Don’t get me wrong, I’ve long been aware of the flaws inherent to this film review aggregator. As a cylinder propelling cinematic capitalism, it skews falsely positive to sell movie tickets for mediocre fare. Artistically, it creates false equivalents between masterpieces and rusted franchise tent poles: 98% for I Am Not Your Negro, versus 91% for Star Wars: The Last Jedi.
But whence cometh the disconnect between my admiration and affection for Where’d You Go, Bernadette and its widespread critical disdain elsewhere?
Sure, the folks surrounding Cate Blanchett’s eponymous character could’ve been more fully fleshed out, namely her husband Elgie (Billy Crudup) and her arch-nemesis neighbor Audrey (Kristin Wiig). Maybe one could argue that a couple of character transformations stretch credibility (I wouldn’t), and that a criminal subplot resolves too tidily (I would).
But these are not enough to explain the critical pans. So, I’ve got a theory: whether consciously or unconsciously, Bernadette’s temperament and flaws strike too close to the mark for many critics.
Like Bernadette, plenty of us introverted writers are overstimulated and exhausted by interactions with flesh and blood human beings, retreating to the security of our laptops and the printed word. And where Bernadette is an out-of-the-closet misanthrope, we hide our disgust with so much of humanity behind our published sentiments and warmth that are more often ideal than actual.
Otherwise, the harsh judgments just don’t make sense, because Linklater as usual is telling a heck of a story, buttressed by intelligent technical choices. For my money, he improves on his source material – Maria Semple’s bestselling novel of the same name – which kept me at emotional arm’s length with its style of narration.
In the film version, after a lickety-split prologue of Bernadette kayaking among glaciers, we backpedal five weeks to discern her path to the Antarctic. Cleverly, we meet Bernadette and Elgie’s house before we meet its inhabitants. A magnificent Addams family mansion on a Seattle hill, overgrown with weeds outside, decaying and leaky on the inside, it’s an apt metaphor for their marriage.
Both have devolved from youth’s luster and optimism in their own manner. Bernadette has poured herself into mothering her precocious 8th grade daughter Bee, but is otherwise a hermit, using a virtual assistant to cope with basic chores. Elgie has gone AWOL, too, a workaholic tech genius with the Microsoft employee badge and viral TED talk to prove it.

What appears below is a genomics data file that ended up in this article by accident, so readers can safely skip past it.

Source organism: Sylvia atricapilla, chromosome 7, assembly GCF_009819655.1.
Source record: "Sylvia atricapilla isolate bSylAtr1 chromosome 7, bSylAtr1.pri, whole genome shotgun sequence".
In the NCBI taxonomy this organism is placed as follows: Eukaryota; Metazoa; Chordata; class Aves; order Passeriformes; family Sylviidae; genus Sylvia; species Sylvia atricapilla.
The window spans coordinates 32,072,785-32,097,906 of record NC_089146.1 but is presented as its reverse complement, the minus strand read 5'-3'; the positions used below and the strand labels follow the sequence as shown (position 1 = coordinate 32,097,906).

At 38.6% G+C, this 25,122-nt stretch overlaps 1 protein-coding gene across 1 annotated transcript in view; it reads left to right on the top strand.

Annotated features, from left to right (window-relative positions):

Through a couple of brilliant expositional choices, we learn the details of the preceding decades. A YouTube video documentary, viewed in fragments by different characters, discloses that Bernadette was a legendary architect who abandoned her profession 20 years ago. Then, Rashomon-style, Linklater jumps back and forth between separate conversations that Bernadette and Elgie have on the same afternoon, sharing their overlapping-yet-different versions of their marital decline.
Cate Blanchett portrays Bernadette with magnificent sensitivity, making this film a rich, relatable character study. To paraphrase her own words in the script, she is convincingly gnawed at by the banality of life, yet simultaneously moved by the things no one else notices.
In a manner analogous to Patricia Arquette’s mother in Boyhood, Blanchett’s Bernadette shows once more that Linklater gets the emotional turbulence inherent to invested parenthood. Like Bernadette, I’ve teared up at my children’s school performances, moved by my kids’ wonderfulness as well as the transience of such experiences.
In a spry piece of dialogue, we learn that Bernadette referred to her prematurely born Bee as Krishna: partly because of her blue skin tone (in this case, from a lack of oxygen), but primarily due to her twin attributes of creator and destroyer. I’ve seldom heard a better description of parenthood. Our children prematurely age us and emotionally wreck us, yet we rejoice in them in a way like no other.
Taking the Krishna metaphor further, I think Linklater is also saying if an artist doesn’t create, their energies will turn menacing. As Bernadette faces the possibility of an empty nest, she needs a new vector for her inspiration. Otherwise, the perfect storm (partly of her own making) will linger overhead.
I would’ve loved for the Antarctic sequences to have more of a “you are there” feel, but while in Seattle, we’re offered a vivid sense of place. Its dreary days, crappy urban planning, and nightmarish traffic have prompted Bernadette to scapegoat it for her malaise. (Guilty as charged again: I’m routinely tempted to do the same with the Bible Belt backwardness that currently surrounds me.) Naturally, her inner quirky architect finds regional solace in Chihuly glass and Rem Koolhaas’ Central Library.
With its minor flaws, I would rank this film a notch below Linklater’s best. To my mind, those are still his Before trilogy and Boyhood. In all four of those, Linklater manipulates time (a life-altering day in each Before film, a dozen years spanning Boyhood) to profoundly contemplate the challenges unique to each life stage.
Instead, I place Where’d You Go, Bernadette on a par with his previous work, Last Flag Flying. Both, though imperfect, offer central characters taking stock of past and present, in a way that prompted introspection as I simultaneously delighted in finely-honed dialogue. So, don’t be “rotten”; allow yourself to be rewarded by this film.
(Image credit for star rating: Yasir72.multan CC BY-SA 3.0 )